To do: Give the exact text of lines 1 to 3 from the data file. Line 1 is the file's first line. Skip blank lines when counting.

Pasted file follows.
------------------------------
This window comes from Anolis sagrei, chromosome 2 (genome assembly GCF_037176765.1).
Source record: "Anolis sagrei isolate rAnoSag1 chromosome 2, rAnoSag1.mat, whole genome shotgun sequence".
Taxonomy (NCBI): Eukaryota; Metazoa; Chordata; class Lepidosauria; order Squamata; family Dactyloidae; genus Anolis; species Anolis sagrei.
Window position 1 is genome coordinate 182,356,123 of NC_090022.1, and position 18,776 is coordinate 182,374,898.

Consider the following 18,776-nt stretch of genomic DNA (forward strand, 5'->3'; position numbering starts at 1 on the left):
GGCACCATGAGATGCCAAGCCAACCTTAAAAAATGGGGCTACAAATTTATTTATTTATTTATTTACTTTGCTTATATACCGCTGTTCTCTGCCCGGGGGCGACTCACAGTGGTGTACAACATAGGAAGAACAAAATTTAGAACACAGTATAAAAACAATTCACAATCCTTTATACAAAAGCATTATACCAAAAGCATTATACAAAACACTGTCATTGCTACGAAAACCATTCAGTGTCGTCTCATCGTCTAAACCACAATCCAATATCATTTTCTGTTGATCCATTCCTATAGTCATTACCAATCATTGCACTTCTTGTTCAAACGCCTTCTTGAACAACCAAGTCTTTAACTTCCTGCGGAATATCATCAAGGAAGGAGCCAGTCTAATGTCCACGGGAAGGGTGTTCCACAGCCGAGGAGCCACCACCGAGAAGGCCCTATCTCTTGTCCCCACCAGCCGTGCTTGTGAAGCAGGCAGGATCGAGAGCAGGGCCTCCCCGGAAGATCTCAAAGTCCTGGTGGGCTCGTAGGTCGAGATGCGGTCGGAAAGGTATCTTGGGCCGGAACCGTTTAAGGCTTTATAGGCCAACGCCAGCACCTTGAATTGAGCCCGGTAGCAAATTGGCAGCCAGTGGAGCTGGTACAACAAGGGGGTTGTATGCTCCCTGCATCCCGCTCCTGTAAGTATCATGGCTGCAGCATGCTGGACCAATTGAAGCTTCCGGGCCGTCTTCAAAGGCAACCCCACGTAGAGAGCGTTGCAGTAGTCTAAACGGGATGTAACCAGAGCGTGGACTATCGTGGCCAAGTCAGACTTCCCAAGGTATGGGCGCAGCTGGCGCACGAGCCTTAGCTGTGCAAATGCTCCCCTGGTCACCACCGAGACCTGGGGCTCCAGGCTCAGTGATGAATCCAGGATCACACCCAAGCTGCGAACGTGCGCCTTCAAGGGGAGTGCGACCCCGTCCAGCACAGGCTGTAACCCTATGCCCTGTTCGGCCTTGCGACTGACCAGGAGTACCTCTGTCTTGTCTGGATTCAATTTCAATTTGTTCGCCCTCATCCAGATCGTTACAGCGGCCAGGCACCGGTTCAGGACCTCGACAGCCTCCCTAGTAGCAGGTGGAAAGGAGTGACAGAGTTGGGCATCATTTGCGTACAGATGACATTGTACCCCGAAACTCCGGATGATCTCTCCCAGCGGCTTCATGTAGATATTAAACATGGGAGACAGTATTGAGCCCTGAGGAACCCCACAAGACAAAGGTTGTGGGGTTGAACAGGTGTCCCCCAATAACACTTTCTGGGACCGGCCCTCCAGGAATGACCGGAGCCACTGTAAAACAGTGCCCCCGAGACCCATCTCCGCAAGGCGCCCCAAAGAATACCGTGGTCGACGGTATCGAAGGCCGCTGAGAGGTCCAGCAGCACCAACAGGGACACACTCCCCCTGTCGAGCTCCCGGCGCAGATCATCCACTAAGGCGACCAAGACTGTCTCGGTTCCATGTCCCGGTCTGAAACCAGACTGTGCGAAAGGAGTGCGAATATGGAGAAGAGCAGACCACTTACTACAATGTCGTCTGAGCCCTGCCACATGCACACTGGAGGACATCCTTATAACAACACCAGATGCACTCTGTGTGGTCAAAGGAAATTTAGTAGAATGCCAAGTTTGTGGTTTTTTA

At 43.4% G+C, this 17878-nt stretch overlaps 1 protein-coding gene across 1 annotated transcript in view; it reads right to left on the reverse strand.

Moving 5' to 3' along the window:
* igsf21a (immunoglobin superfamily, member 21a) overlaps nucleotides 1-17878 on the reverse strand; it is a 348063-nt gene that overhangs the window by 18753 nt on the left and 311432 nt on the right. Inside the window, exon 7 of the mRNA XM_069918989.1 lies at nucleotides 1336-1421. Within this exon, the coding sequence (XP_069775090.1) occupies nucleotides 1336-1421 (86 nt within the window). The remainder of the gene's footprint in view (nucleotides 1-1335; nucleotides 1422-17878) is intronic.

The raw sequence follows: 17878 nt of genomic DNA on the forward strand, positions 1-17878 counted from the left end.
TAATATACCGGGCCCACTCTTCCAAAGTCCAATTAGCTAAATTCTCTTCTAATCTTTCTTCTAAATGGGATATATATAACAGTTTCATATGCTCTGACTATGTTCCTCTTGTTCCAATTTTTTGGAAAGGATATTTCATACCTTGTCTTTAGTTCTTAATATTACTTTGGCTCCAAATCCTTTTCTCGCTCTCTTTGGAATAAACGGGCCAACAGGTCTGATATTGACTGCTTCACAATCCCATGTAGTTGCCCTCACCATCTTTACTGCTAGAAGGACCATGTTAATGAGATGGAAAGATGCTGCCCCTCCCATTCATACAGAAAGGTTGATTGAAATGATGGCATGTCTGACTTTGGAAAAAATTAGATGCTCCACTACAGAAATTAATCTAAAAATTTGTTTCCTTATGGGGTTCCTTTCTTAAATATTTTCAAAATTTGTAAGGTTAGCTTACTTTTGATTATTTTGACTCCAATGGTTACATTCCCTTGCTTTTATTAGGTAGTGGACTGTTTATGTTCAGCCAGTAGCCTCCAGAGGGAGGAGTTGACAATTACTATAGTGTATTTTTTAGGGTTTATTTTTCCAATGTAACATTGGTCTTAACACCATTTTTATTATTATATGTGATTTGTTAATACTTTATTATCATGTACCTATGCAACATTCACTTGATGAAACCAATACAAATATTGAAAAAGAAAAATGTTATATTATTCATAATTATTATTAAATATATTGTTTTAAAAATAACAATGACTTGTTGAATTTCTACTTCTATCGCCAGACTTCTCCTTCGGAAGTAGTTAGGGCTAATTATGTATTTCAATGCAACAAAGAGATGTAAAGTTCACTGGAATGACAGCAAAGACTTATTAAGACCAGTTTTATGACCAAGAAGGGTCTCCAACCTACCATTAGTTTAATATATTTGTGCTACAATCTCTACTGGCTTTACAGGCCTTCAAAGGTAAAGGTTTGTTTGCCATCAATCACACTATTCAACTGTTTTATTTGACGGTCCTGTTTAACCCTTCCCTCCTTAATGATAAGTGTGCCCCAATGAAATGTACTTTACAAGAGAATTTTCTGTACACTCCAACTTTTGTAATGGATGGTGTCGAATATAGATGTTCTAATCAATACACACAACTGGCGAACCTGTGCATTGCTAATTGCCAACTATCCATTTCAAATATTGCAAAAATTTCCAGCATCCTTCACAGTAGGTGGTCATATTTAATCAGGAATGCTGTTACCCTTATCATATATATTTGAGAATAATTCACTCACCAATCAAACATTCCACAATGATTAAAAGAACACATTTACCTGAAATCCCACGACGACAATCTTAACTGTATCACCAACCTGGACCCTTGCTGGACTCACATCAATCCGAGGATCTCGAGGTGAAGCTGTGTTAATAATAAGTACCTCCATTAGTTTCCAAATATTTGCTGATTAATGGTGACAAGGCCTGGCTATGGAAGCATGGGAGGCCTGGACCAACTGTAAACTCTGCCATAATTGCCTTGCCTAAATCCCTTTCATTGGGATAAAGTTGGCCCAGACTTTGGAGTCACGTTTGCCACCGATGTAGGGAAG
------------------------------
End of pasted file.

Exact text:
This window comes from Anolis sagrei, chromosome 2 (genome assembly GCF_037176765.1).
Source record: "Anolis sagrei isolate rAnoSag1 chromosome 2, rAnoSag1.mat, whole genome shotgun sequence".
Taxonomy (NCBI): Eukaryota; Metazoa; Chordata; class Lepidosauria; order Squamata; family Dactyloidae; genus Anolis; species Anolis sagrei.